Brilliant answer, thanks! Automatically splitting a type into co- and contra- variant portions using use-site variance wasn't something I'd thought of. –  munificent Mar 29 '11 at 23:10
@munificent Glad you liked it. There's actually a paper coming out at PLDI this year which finds that 39% of use-site variances (in wildcards) could be made redundant if Java had declaration-site variance, but that also means that 61% of cases express uses inexpressible with declaration-site variance without breaking up classes and interfaces into co/contra/bi-variant components. Thought you might find those statistics interesting; I certainly did. –  Ross Tate Apr 7 '11 at 21:44
Whoa, that is surprising. I would have expected lower numbers but then since Java has no legacy of separating out mutability (even Iterator<T> has remove() after all), that probably makes sense. In fact, I wonder how many of those cases are specifically just because of Iterator<T>. –  munificent Apr 12 '11 at 14:59

Most people seem to prefer declaration-site variance, because it makes it easier for users of the library (while making it a bit harder for the library developer, although I would argue that the library developer has to think about variance regardless of where the variance is actually written.)

But keep in mind, that neither Java nor C# are examples of good language design.

While Java got variance right and working independently of the JVM because of compatible VM improvements in Java 5 and type-erasure, the use-site variance makes usage a bit cumbersome and the particular implementation of type-erasure has drawn well-deserved criticism.

C#'s model of declaration-site variance takes the burden away from the user of the library, but during their introduction of reified generics they basically built the variance rules into the their VM. Even today they can't fully support co-/contravariance because of this mistake (and the non backward-compatible introduction of the reified collection classes has split the programmers into two camps).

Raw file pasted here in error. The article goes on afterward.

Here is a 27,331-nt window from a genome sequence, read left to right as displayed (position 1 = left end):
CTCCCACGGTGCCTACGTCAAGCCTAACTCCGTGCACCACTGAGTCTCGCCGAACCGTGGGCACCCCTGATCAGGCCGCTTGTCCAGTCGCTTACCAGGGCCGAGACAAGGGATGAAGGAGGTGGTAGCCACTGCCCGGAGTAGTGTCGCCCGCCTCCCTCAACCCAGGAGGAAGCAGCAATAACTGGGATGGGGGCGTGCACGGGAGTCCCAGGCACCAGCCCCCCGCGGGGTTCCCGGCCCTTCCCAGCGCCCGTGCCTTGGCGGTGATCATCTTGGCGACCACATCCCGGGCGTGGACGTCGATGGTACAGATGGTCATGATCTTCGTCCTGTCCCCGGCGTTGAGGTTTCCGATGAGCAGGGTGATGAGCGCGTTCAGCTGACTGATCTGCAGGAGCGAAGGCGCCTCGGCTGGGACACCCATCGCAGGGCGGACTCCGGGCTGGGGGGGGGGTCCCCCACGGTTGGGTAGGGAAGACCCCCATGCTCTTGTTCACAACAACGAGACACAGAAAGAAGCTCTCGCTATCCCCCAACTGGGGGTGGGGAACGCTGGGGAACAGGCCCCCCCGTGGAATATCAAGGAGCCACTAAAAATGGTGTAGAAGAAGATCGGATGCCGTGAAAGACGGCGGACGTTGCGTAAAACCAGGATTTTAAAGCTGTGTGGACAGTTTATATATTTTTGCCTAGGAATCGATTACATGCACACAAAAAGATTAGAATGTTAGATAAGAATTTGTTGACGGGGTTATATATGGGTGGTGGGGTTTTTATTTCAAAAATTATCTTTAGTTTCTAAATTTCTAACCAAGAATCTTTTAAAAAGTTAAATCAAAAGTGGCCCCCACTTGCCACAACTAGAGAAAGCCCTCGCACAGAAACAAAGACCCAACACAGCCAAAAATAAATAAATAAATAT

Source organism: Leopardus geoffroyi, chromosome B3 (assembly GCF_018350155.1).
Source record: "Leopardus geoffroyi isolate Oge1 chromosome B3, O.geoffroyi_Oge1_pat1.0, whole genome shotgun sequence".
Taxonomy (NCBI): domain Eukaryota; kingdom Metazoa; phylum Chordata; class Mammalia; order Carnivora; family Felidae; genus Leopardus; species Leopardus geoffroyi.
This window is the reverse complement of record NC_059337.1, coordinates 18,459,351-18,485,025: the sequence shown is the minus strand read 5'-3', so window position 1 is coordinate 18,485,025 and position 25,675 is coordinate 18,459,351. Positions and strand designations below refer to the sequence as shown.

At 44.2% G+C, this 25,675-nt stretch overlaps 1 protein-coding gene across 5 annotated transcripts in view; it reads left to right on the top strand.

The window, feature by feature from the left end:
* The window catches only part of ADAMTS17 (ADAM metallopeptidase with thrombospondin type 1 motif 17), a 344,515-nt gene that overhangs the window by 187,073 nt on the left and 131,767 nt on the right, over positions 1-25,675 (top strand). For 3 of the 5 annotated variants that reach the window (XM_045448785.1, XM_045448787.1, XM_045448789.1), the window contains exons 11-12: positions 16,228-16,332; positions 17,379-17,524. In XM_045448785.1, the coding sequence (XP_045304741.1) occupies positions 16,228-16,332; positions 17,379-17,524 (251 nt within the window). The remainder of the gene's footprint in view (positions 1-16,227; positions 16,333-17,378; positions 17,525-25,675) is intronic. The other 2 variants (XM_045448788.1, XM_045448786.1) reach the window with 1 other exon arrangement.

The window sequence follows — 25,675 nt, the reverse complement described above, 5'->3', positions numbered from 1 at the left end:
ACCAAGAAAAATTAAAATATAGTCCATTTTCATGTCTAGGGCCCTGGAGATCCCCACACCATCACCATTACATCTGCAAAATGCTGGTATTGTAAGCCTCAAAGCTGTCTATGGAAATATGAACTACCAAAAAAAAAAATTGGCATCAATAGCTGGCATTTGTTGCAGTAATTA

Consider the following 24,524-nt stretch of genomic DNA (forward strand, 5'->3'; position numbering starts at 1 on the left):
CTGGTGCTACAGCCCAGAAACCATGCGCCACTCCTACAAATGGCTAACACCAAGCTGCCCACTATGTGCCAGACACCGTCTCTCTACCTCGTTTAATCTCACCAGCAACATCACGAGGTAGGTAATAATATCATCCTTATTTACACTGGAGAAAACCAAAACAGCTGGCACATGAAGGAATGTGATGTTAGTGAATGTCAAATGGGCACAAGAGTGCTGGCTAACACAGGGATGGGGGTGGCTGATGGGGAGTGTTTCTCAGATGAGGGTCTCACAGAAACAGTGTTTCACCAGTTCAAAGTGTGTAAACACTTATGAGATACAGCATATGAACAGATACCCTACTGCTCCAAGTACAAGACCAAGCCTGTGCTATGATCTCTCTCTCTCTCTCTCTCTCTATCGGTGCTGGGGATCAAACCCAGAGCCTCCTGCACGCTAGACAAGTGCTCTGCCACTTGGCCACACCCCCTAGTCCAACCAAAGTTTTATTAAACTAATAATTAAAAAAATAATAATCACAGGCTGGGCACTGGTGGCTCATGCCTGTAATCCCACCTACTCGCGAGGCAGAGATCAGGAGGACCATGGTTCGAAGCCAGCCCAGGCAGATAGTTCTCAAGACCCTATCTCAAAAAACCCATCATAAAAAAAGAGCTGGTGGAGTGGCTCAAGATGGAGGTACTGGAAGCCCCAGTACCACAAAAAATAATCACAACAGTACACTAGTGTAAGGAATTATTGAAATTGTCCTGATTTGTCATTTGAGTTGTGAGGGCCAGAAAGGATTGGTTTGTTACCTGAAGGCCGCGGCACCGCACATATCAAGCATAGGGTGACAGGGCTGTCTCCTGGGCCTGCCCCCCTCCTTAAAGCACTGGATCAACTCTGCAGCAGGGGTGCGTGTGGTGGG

This poses a difficult restriction on all languages targeting the CLR and is one reason why alternative programming languages are much more lively on the JVM although it seems that the CLR has "much nicer features".

Let's look at Scala: Scala is an fully object-oriented, functional hybrid running on the JVM. They use type erasure like Java, but both the implementation of Generics and the (declaration-site) variance are easier to understand, more straightforward and powerful than Java's (or C#'s), because the VM doesn't impose rules on how variance has to work. The Scala compiler checks the variance notations and can reject unsound source code at compile time instead of throwing exceptions at runtime, while the resulting .class files can seamlessly be used from Java.

One disadvantage of declaration site variance is that it seems to make type inference harder in some cases.

At the same time Scala can use primitive types without boxing them in collections like in C# by using the @specialized annotation which tells the Scala compiler to generate one or multiple additional implementations of a class or method specialized to the requested primitive type.

Scala can also "almost" reify generics by using Manifests which allows them to retrieve the generic types at runtime like in C#.

share|improve this answer
This poses a difficult restriction on all languages targeting the CLR and is one reason why alternative programming languages are much more lively on the JVM although it seems that the CLR has "much nicer features" <- Sounds like nonsense to me. Implementing java style generics on .net shouldn't be hard. Just make them non generic in the .net sense and mark them in a way that your compiler understands. –  CodesInChaos Nov 27 '10 at 16:36